Sunday, February 15, 2009

Seamless Sweater Redux

I finished this sweater three and a half years ago. It never saw the outside world.

Since then has been sitting in a drawer in my closet. In the back of the drawer, I might add, squished behind other stuff so I could forget about it.


Because I hated it.

I didn't want to admit it that I hated it. What would it say for my love of the craft if I acknowledged that after spending so much time and money on this sweater I couldn't stand it?? What would it say about the zillion skeins of yarn that lay un-knit in my various yarn compartments and drawers?

I often thought about ripping it out completely. But then I'd have to face the curly, trying-to-look-normal, rewound yarn every time I opened my stash. It was all to much to fathom. So in the drawer the hated sweater stayed.

Until it hit me:

Re-engineer it! Figure out what I hated so much and make it better.

So, what didn't I like?

Other than the fact it was too big under the arms (something I knew could not be fixed), I really didn't like the button-less cardigan style that just flapped open. It reminded me of my friend's mom's famous line:

"Touches you everywhere, flatters you no where."

I didn't like the tassel-y thing that tied the top of the cardigan together.

And I didn't like that the sweater hung oddly on the body when worn. It just wasn't shaped properly.

Thankfully, the tie-thing was the last part of the sweater to be knitted, so it was a cinch to make it disappear. That and and the two or three rows of the neckline it was attached to.

To fix the hanging open problem, after re-knitting a new neckline, I seamed the front of the cardigan closed and turned it into a pullover. Because the left and right fronts on the cardigan were done in seed stitch, the seam is virtually invisible.

Then, since I was not aware of the concept of blocking when I first made this sweater, I blocked the sucker, in hopes of having it lay evenly and take the shape of an actual sweater.

Cardigan-turned-Pullover re-inventing itself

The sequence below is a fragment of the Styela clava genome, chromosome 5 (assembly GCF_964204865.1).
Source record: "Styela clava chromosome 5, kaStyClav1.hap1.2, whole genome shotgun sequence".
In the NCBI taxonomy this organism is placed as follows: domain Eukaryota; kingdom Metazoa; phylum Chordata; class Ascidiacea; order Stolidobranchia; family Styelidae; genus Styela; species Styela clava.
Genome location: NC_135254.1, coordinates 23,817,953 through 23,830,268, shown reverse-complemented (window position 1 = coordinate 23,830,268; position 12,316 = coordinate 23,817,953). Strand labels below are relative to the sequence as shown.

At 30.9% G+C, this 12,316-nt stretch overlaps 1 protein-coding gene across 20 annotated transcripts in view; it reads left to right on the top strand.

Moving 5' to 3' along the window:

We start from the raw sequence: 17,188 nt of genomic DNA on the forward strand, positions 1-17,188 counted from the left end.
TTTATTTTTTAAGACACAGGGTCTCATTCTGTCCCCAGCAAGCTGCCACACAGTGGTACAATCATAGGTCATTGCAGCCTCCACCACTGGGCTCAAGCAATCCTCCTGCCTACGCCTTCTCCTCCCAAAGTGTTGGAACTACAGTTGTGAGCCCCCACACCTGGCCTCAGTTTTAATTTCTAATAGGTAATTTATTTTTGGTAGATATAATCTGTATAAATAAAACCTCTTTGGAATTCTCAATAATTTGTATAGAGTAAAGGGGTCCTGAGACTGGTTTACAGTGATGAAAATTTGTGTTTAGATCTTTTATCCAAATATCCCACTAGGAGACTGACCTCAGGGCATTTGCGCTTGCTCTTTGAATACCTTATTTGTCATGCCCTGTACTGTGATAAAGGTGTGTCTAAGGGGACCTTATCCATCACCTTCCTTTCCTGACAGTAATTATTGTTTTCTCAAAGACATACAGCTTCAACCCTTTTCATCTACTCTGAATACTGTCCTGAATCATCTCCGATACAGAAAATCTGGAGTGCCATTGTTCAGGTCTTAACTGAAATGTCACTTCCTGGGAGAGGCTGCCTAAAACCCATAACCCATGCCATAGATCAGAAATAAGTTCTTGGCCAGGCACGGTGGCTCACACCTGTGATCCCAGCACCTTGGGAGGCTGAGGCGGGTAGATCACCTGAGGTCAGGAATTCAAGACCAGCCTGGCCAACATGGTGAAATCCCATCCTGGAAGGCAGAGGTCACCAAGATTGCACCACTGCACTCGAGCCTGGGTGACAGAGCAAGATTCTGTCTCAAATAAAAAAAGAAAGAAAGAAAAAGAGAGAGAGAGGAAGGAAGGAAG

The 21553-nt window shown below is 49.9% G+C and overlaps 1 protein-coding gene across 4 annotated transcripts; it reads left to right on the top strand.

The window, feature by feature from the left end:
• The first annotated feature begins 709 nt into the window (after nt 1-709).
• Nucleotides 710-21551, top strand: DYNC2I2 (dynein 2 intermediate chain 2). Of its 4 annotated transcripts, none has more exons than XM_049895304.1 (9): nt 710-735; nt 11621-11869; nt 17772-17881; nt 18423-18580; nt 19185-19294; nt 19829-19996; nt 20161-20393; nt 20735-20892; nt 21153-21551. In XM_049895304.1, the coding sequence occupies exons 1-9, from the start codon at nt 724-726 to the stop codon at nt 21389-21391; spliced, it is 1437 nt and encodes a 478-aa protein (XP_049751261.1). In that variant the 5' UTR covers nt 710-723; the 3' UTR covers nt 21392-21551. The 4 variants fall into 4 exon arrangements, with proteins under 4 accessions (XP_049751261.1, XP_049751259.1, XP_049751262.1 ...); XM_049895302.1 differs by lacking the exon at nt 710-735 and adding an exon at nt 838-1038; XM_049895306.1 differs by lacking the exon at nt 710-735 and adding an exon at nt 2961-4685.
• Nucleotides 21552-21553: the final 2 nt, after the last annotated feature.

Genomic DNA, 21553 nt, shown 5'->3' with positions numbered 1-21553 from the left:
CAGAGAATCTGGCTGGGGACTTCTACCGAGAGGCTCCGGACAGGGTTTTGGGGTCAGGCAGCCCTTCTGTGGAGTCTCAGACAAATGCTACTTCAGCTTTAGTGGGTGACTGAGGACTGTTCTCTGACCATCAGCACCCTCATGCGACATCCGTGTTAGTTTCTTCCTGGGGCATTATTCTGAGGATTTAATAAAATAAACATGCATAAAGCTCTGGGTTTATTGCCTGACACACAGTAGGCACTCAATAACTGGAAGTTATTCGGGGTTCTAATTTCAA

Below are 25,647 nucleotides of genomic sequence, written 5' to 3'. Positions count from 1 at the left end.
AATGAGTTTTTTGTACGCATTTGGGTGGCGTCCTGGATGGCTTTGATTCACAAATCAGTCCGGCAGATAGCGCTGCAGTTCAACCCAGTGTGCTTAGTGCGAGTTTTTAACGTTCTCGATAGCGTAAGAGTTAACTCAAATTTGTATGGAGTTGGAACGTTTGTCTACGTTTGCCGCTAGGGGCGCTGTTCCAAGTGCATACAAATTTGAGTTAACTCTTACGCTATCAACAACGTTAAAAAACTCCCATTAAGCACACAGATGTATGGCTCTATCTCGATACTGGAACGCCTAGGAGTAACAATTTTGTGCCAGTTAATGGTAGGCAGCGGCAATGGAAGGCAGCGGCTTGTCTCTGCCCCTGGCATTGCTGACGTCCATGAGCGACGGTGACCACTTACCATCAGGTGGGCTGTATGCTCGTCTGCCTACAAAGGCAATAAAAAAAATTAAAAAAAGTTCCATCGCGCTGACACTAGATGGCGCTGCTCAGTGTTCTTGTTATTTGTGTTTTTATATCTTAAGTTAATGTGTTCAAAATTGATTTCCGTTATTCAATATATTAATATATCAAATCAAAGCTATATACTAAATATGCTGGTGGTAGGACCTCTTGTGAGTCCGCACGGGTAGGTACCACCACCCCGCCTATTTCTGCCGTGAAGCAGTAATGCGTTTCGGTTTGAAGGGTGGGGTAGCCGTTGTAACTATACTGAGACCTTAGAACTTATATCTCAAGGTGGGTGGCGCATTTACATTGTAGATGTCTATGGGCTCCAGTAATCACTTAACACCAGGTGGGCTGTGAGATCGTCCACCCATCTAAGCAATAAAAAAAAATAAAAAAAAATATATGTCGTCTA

I am very happy with my re-engineered results and can admit this sweater has seen the light of day on more than one occasion. It's still a little big, but I look at that as experience in knowing how to size seamless sweaters better in the future.

In fact, I "tested" it by wearing it to work the day after it finished drying on the blocking board. No kidding, three people commented to me at different times before the clock struck Noon.

"Wow," they said.

"That's a really nice sweater. Is it new?"

Felted Winter Tote

A few years ago I bought 10 skeins of orange Jaegar Como online for a pretty sweet deal. I planned on using it for a sweater in the Jaegar book. But once the yarn arrived, I wasn’t sure I liked it for a sweater. It felt kind of acrylic, even though it’s 90% merino.

(Note to self: buying yarn cheap online is only good if I'm familiar with the yarn...)

I'm lukewarm on the sweater now, too. Not sure if that cable on the neckline would look nice or ridiculous.

Since the yarn has a high wool content, I felted a small swatch of it to see if it would (despite its 10% nylon) and it did. I decided to save it for something felted. My friend copied a pattern for me (I know, not Kosher...but we all do it) from the Holiday Knits book, and I planned to use the yarn for that project. I even (because I'm sick) ordered more of the yarn in pink, so I could make the bag with an accent color. This was after I knew I didn't even like the yarn much...

Fast forward three or four years, enter my obsession with either getting rid of yarn I know I'm never going to use, or starting the projects that have been waiting for me for so long. I cast on for the Felted Winter Tote.

I believe that the authors of this book from where the pattern comes own the store Noe Knits in San Francisco. I was there a few years ago, and remember they had the book on display in the store with an errata note that the yarn should be doubled for this pattern.

I'm only a few rows into it at this point but will make a swatch of doubled yarn and re-felt -- just to make sure it doesn't turn out too thick. Because knitting the whole thing and discovering that after the fact would truly be a drag.

I'll order the suede handles and bottom online and see where this project goes...wish me luck. At the very least, I'll clean out some of my stash.